Sometimes playing second fiddle to its older sister the Carnegie Medal, the Greenaway should not be overlooked as an amazing way to engage readers regardless of age. With its focus on artistic quality and the visual experience of reading it is perfect for both toddler and teen.
We have five top tips for getting the most out of your shadowing experience.
I cannot recommend the Reading Resources on the shadowing homepage enough. If you are new to Greenaway Shadowing these should definitely be your first port of call. The Visual Literacy Guides are an excellent tool for guiding your shadowing group to look more closely at the illustrations as well as offering opportunities to explore the books within the context of the wider world. The reading prompts and questions will gently steer shadowers towards assessing the books against the judging criteria. With additional ideas for further research as well as creative prompts, you really can’t go wrong.
If you’ve got a bit more time to spend with your group, I’d heartily recommend taking a look at the teaching sequences available on the Resources page too. Specially designed for the Shadowing Scheme by the Centre for Literacy in Primary Education (CLPE), these top notch resources are wonderful for getting children to really engage with the text, asking them to speculate about the mood created by a particular illustration and how the choices made by the illustrator can really affect our reading of the narrative.
The recent partnership with Amnesty International Uk means that you also have the opportunity to explore the human rights content of each of the shortlisted books. We already know how wonderful children’s books are for encouraging empathy and broadening horizons but now you have a toolkit designed to highlight just that. You will find an ‘Exploring Human Rights Through Books’ guide for each of the books on the Resources page of the shadowing site.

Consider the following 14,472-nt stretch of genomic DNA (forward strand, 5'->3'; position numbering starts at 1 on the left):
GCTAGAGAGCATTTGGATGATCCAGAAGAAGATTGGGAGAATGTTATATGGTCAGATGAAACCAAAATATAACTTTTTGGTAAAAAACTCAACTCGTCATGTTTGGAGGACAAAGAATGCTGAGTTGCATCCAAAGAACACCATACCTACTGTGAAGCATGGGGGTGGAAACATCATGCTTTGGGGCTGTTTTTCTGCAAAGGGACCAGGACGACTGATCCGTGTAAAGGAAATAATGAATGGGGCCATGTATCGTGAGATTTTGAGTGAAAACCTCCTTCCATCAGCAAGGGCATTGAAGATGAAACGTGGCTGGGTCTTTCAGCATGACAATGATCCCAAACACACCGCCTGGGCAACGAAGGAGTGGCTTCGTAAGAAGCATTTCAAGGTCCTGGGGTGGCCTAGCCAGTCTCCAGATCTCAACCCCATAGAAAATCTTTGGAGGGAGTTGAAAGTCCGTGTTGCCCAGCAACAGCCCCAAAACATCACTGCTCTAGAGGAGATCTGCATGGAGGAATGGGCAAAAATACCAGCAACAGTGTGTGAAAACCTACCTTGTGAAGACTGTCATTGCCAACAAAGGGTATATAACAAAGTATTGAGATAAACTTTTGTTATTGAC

The key to running a successful shadowing group is to make it work for you. The resources are there as a starting point – take what you want from them and adapt them to suit your particular group and time scale. I ended up blending questions from both the Visual Literacy and the Exploring Human Rights Through Books guides as well as adding questions of my own to suit my group of 11 – 12 year olds last year. Similarly, if you have concerns about the suitability of a book for a particular age group or you’re worried that there’s not enough time for all your shadowers to have read the book beforehand, maybe think about narrowing your focus – is there a particular double page spread or short series of illustrations that you could explore in isolation or use as a prompt for creative writing instead? Presumably, you’ve ended up buying the full set of books so make the most of them – don’t waste an opportunity to introduce your group to some outstanding visual texts.
As with Carnegie Shadowing the joy of this scheme is in the sharing. Register your group and make the most of the customisable homepage and online resources – see how other readers are enjoying the books and rate your favourites. Watch out too for the illustrator videos that will be arriving on the site over the next few weeks – they’re a great starting point for discussion within your own group and a wonderful insight into the working methods and thought processes of the illustrators.